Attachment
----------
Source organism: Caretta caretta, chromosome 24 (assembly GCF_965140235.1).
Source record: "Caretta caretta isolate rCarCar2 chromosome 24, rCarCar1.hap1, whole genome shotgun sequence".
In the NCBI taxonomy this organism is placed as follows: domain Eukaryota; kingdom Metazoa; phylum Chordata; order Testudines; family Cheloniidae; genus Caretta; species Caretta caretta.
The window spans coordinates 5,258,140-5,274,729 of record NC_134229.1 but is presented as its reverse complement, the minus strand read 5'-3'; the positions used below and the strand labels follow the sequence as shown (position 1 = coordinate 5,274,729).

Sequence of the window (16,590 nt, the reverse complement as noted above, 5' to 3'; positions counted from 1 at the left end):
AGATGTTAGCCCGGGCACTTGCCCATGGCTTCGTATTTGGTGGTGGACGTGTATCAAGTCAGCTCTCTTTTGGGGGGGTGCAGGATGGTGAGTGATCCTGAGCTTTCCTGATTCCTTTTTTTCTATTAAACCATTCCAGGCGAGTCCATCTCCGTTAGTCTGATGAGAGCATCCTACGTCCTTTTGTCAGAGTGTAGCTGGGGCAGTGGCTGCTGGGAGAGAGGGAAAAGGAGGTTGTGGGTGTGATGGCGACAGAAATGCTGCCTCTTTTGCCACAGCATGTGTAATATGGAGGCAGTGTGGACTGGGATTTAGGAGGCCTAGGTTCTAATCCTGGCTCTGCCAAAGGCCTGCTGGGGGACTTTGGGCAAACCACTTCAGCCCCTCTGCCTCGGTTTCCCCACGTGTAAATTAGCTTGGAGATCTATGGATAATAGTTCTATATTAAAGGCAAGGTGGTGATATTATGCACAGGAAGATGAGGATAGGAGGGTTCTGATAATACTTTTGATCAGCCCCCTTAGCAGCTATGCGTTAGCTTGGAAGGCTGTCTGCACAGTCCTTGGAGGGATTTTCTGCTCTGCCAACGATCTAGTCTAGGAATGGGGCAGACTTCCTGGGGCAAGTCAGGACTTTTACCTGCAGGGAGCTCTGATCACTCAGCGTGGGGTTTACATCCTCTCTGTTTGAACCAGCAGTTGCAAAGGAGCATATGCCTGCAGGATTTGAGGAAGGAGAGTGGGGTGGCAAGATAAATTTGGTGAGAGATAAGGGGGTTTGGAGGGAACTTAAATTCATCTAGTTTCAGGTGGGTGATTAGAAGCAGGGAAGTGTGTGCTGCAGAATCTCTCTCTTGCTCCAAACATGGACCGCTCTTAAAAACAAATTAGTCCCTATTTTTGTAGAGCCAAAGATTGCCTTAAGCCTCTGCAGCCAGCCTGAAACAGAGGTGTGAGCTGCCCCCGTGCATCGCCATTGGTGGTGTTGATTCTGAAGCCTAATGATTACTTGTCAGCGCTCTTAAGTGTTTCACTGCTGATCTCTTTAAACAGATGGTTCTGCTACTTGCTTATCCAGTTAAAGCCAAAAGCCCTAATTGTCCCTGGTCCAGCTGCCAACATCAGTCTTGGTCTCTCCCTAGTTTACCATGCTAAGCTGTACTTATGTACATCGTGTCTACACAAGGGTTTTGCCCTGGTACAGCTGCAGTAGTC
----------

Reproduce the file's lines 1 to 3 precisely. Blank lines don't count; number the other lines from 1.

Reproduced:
Source organism: Caretta caretta, chromosome 24 (assembly GCF_965140235.1).
Source record: "Caretta caretta isolate rCarCar2 chromosome 24, rCarCar1.hap1, whole genome shotgun sequence".
In the NCBI taxonomy this organism is placed as follows: domain Eukaryota; kingdom Metazoa; phylum Chordata; order Testudines; family Cheloniidae; genus Caretta; species Caretta caretta.